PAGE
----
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Repairing two Apple II "Disk II"-modified TEAC Disk Drives

From two working TEACS to zero working TEACS!

The Apple haul contained a number of disk drives. As with all the equipment in that lot, they were dirty and neglected. However, with a bit of TLC, some cleaning and alignment I managed to get four of the six of them working.

Two of the working ones were fancy half-height TEAC drives. These were smooth and quiet and a joy to use. Strangely one stopped working a few months ago. Still having a working drive, I snatched some time one weekend to attempt a diagnosis and repair. I figured I would swap the circuit boards, cables and back planar (a small circuit board on the TEAC used to fool the computer into thinking it was talking to an Apple Disk II drive) and so isolate the problem.

Well, that was the plan. At the end of the night I had TWO non-working TEAC drives!

How did this happen? Alas, standard Apple II disk controllers are not idiot-proof in that it is very easy to plug the drive cable in incorrectly while testing equipment (see photo 1).

Photo 1. How NOT to plug in an Apple II disk drive

This is exactly what I did to my working drive, zapping something with a 12v surge that it was not designed to take!. At first I thought it might have been a non-working index light but discussion on the Vintage Computer Forums confirmed the plug mistake was the likely cause. Thinking back, I remembered accidentally doing this to the FIRST (non-working) drive before it gave up the ghost. That is probably why it stopped going in the first place!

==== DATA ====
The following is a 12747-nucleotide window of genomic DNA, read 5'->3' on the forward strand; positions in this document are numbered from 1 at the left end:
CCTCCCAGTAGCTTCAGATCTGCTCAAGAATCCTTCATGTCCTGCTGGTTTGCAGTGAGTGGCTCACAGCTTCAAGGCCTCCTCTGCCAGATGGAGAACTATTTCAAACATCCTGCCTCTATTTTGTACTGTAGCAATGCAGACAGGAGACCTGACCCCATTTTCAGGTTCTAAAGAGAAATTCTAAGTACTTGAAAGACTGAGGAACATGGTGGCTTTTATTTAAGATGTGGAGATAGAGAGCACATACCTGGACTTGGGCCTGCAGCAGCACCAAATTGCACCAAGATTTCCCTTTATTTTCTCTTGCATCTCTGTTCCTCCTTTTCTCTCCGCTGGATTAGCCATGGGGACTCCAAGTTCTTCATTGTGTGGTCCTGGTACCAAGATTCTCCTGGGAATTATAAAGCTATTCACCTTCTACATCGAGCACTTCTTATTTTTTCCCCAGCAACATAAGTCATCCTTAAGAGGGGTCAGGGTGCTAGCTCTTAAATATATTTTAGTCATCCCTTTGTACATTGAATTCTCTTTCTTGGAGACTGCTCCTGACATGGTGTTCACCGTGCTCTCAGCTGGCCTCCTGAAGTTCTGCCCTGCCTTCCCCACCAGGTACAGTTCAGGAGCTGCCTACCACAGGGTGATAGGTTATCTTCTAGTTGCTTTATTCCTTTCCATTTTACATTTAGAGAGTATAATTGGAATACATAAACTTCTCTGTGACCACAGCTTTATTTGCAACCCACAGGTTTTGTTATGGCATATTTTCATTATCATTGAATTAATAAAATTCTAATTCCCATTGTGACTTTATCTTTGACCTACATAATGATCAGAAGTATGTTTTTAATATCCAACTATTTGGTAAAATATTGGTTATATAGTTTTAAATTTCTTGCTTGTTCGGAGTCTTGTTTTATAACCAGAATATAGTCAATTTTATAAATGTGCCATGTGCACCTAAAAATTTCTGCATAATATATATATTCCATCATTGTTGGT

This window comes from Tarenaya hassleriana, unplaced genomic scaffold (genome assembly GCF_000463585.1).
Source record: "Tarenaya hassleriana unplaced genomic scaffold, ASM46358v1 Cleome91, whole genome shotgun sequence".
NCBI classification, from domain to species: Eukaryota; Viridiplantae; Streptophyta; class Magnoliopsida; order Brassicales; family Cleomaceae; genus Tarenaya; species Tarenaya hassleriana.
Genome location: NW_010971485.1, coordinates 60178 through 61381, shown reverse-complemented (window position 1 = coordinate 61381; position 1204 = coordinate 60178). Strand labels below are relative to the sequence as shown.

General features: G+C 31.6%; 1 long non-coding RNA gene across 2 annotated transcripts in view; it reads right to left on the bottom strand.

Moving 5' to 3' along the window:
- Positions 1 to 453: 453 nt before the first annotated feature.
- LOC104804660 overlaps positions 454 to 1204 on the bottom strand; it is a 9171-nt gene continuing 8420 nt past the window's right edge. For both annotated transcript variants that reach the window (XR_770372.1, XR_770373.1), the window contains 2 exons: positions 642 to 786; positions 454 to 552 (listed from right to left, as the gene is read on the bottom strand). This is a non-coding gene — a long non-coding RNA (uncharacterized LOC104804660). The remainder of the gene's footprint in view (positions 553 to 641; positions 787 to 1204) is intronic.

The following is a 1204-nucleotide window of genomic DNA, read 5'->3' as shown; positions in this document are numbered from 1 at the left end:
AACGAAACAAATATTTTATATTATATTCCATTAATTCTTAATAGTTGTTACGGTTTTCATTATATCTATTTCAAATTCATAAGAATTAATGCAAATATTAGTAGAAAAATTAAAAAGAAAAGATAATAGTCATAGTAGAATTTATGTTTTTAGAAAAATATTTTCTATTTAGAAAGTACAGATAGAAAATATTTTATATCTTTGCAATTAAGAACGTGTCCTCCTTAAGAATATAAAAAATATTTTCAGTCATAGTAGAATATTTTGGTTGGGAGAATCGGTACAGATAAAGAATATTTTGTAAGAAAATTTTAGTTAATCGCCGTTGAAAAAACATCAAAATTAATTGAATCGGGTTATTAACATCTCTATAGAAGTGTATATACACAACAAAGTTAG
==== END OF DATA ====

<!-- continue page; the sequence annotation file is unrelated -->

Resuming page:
Skilling up for diagnosis

Photo 2. A useful diagnostic tool

My usual shotgun method of systematic IC replacement wasn't going to work on this problem. None of the ICs were socketed. This was going to require a more sophisticated approach.

My friend Philip Avery has some skill in electronics. He also owns an oscilloscope and had assisted me with diagnosing a non-working PET and aligning a Kaypro drive using this tool. Knowing I had some repair work ahead of me, Philip offered me use of this diagnostic machine for a few months.

Before attempting the drive repairs I did two things. One was to have a crash-course in how to use an oscilloscope with Philip Avery and the other was to get hold of the book "Electronics for Dummies" and read it through, particularly the section on integrated circuits and how to read circuit diagrams.

Going through the book was well worth it. I'd picked up quite a bit of electronics knowledge from repairing these old beasts, but much of it was fragmented. I didn't really understand what was going on. After reading through the book, things just crystallized and I could suddenly see clearly what digital electronics was about. I finally UNDERSTOOD what ICs and digital circuits did! Circuit diagrams suddenly started to mean something to me rather than being indecipherable.

I was starting to "get it".

Diagnosis and repair

Looking at the circuit diagram suggested the 74LS04 Hex-converter would be a good place to start. Philip was also of this opinion, during our oscilloscope training session.